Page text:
He's GREAT with customer service, as is Jordan. Jordan is your go-to guy for shipping, tracking, and any customer issues or questions.
The smiling girl in the center of the photo is Javiera, or Javi, as we call her. She helps with shipping and now makes all the videos.
She's also Rob's girlfriend.
Last but NEVER least is Donna, my sister-in-law of 39 years. Donna has been with me during many of my creative journeys, and in fact, in the very beginning, used to pick around for vintage with me. She and Javi are both jewelry makers, as well.
Looks like she is getting ready to fill YOUR next order!
While B'sue Boutiques has this lovely web presence 24/7, it is an actual brick and mortar shop. You can visit us.
When you do, you will see my workshop here downtown, where we make most of the videos.
In our little shop, we have some goodies you can pick through and our pretty jewelry, ready to buy!
I still have an avid interest in old costume jewelry, just as I did all those years ago, so:
Some stop by to share some with us.
I accept private students. You can arrange to come and have your own personal class in the basic techniques I teach on my You Tube channel. Cost is 150.00 per day and a day is about 6 hours, , with an hour off for a lunch break, and I provide lunch. Those who travel here for a class usually come for two days. You can stay at Das Dutch Haus Inn in Columbiana, Ohio, which is just 8 miles down the road: http://www.dasdutchvillage.
We also try to host a workshop in May that lasts a long weekend, and it is held at Das Dutch Haus. Usually we feature assemblage, metal colorization and/or polymer clay. We also do sessions on Responsible Repurposing, which is determining what vintage jewelry has worth and should not be made into something else, but sold in order to fund your own jewelry making business. There is usually room for 35-38 in the workshop.
You can also join our Facebook groups:
B'sue Boutiques Creative Group https://www.facebook.com/
We also have a Polymer Clay group called Bohemian Vibe, which is a collaboration group with clay artist, Christi Friesen. If you love clay and B'sue Boutiques findings and filigree, why not join us?
Our hours here are the shop vary, so if you are traveling to see us, please call first: 1-330-886-0052 We are almost always here afternoons, though, from . Still, always a good idea to call first! I would hate to miss you!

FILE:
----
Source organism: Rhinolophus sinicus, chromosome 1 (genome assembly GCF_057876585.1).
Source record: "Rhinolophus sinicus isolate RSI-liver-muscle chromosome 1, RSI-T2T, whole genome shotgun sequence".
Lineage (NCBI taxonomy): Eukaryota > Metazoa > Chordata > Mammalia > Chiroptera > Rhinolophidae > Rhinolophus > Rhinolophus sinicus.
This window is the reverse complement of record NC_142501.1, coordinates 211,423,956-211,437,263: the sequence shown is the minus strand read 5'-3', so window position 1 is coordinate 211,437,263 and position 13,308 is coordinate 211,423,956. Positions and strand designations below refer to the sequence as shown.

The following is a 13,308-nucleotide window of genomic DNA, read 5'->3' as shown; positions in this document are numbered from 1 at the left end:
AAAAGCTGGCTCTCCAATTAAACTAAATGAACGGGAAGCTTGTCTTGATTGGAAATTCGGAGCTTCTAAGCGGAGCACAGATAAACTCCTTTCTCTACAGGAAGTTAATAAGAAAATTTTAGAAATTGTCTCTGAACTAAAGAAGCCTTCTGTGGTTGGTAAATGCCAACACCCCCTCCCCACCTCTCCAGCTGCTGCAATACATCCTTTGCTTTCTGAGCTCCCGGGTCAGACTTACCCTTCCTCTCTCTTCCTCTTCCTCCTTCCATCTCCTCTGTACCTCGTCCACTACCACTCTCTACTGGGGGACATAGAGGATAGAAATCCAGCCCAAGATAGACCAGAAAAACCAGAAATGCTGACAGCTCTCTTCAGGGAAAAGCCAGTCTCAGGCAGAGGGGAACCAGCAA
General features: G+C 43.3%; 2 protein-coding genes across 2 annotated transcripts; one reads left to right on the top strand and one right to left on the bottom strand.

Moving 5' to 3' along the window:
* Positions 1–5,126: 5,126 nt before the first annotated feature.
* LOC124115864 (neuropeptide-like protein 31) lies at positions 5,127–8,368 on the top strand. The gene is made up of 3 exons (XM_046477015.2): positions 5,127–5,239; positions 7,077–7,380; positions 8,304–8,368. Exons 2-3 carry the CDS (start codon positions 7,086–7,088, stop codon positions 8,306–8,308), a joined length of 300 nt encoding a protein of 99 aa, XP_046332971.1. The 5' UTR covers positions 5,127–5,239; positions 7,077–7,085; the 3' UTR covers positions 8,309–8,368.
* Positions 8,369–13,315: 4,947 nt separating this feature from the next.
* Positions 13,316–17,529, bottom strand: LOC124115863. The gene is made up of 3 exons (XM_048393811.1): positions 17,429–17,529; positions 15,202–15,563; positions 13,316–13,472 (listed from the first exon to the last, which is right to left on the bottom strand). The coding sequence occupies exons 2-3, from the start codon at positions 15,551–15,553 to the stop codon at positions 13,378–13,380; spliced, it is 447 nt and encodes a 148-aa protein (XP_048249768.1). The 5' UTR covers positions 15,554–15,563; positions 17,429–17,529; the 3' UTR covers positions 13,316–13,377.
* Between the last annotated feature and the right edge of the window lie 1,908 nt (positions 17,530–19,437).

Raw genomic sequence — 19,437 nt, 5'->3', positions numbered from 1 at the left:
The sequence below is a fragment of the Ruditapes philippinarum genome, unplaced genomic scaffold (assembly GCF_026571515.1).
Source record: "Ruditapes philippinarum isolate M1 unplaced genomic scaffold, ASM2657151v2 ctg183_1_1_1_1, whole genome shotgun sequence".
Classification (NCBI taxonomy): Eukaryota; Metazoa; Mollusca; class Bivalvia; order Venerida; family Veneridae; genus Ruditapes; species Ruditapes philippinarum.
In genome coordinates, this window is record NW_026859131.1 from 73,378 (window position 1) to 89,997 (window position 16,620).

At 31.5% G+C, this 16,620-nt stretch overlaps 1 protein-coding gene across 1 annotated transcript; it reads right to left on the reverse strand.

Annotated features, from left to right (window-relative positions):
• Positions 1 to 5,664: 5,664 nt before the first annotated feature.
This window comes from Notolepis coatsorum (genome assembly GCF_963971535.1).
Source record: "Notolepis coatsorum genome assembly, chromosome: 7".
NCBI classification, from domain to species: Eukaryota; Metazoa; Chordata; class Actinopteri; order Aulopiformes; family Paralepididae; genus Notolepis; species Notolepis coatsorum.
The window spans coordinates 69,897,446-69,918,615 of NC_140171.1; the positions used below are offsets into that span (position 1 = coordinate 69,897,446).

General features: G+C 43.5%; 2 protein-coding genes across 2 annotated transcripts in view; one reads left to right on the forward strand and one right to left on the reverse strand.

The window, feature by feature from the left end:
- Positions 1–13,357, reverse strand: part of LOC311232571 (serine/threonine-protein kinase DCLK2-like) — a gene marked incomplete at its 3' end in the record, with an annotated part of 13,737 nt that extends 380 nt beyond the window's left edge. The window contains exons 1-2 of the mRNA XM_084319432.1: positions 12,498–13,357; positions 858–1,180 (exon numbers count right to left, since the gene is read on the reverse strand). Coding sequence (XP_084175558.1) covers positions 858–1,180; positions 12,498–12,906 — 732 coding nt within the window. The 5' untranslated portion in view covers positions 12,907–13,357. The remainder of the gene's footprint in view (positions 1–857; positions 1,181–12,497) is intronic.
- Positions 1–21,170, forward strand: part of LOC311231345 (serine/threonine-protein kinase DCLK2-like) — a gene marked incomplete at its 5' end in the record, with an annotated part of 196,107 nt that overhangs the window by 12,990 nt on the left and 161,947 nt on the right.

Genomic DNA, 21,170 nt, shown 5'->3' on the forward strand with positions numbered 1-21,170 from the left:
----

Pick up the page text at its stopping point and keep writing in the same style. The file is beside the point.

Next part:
Oh my. so much I could say....but I'll just say this:
The camaraderie among artisan designers is without equal. This CAN also be a lovely business full of discovery and networking. BUT:
If you are looking to learn to make jewelry because you want to get rich fast or be famous, well, I know of few overnight successes.....and I know even fewer who are famous. At the same time, jewelry making can be a wonderful way to supplement your income. For those who are determined and who make a good business plan, it can be a viable business.
I'm neither rich or famous. I understand struggle, I struggle at times, too. I also know the advantage of continuing to move forward without looking back. I do what I do for LOVE: Love of people, love of family, love of helping YOU to find your success with quality products and free instruction on You Tube. What a rush it is to design a thing of beauty! They say it's a joy forever.
Being honest: True joy comes from service to others. When you remember always that it's first and foremost about the people.....then you understand what the real jewels in life, are. You have joy, others have joy, and as they say, what goes 'round, comes 'round.
ANYONE CAN MAKE JEWELRY.
EVERYONE HAS TALENT.
Everything that surrounds us is art. I can become nspired in a hardware store, or make jewelry from funk found along side the road. The great inspiration is the natural world around us. The Greatest Artist is God, the One who did it and made it first. Be awed by His artwork. You will make the most progress as an artist by being grateful and observant. Take time to contemplate the play of light on a summer path, the variety of color in birds and flowers. Pause to think of how a drop of water magnifies the veins of a leaf underneath it, and glows just like a diamond.
When you look at a component, think not of what it is, but what it might BECOME in your hands. It can become whatever you wish it to be...
Best to you in all your endeavors!